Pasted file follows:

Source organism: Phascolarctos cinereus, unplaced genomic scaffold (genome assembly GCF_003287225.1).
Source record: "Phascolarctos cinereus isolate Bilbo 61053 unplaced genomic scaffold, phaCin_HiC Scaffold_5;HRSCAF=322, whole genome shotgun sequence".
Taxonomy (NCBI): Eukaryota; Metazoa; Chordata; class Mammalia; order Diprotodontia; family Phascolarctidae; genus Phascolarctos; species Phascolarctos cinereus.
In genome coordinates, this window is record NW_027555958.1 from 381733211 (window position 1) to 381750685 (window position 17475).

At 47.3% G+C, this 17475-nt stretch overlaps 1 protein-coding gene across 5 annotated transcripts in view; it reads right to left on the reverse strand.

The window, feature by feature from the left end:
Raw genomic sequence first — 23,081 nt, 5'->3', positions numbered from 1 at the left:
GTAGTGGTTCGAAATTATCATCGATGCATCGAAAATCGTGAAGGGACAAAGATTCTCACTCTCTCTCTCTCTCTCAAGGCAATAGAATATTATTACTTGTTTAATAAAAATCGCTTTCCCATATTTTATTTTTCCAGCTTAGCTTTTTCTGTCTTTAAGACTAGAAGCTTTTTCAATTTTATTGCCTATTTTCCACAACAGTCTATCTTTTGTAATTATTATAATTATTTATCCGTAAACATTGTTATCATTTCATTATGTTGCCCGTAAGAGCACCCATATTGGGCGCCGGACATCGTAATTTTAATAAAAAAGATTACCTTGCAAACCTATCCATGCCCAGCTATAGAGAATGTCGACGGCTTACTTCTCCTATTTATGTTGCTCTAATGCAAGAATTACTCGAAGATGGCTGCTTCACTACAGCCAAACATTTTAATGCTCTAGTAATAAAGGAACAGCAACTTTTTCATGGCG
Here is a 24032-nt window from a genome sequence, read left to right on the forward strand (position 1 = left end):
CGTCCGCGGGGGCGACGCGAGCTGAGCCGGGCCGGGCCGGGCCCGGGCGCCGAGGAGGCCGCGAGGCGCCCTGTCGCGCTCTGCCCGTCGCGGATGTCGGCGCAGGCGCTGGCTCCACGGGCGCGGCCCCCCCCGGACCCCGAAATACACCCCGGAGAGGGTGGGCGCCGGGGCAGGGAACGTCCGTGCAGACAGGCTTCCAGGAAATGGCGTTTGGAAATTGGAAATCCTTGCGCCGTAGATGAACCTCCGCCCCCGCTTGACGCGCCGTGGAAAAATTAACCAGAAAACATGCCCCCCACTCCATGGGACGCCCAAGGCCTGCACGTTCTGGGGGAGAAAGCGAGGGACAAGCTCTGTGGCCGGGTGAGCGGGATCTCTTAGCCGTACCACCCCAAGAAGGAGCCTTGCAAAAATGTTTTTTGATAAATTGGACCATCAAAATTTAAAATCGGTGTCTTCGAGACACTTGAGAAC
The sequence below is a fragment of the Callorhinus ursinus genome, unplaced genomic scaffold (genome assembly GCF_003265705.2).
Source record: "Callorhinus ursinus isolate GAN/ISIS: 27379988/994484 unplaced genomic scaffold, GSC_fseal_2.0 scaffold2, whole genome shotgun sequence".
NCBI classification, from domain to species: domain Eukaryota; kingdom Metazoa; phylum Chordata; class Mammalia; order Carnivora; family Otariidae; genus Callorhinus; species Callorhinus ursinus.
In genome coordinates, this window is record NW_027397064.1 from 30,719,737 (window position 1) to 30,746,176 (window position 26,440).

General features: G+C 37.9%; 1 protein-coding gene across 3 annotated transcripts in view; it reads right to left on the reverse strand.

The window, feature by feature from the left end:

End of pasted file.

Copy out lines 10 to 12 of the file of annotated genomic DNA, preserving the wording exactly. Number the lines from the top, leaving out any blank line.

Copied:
CGTCCGCGGGGGCGACGCGAGCTGAGCCGGGCCGGGCCGGGCCCGGGCGCCGAGGAGGCCGCGAGGCGCCCTGTCGCGCTCTGCCCGTCGCGGATGTCGGCGCAGGCGCTGGCTCCACGGGCGCGGCCCCCCCCGGACCCCGAAATACACCCCGGAGAGGGTGGGCGCCGGGGCAGGGAACGTCCGTGCAGACAGGCTTCCAGGAAATGGCGTTTGGAAATTGGAAATCCTTGCGCCGTAGATGAACCTCCGCCCCCGCTTGACGCGCCGTGGAAAAATTAACCAGAAAACATGCCCCCCACTCCATGGGACGCCCAAGGCCTGCACGTTCTGGGGGAGAAAGCGAGGGACAAGCTCTGTGGCCGGGTGAGCGGGATCTCTTAGCCGTACCACCCCAAGAAGGAGCCTTGCAAAAATGTTTTTTGATAAATTGGACCATCAAAATTTAAAATCGGTGTCTTCGAGACACTTGAGAAC
The sequence below is a fragment of the Callorhinus ursinus genome, unplaced genomic scaffold (genome assembly GCF_003265705.2).
Source record: "Callorhinus ursinus isolate GAN/ISIS: 27379988/994484 unplaced genomic scaffold, GSC_fseal_2.0 scaffold2, whole genome shotgun sequence".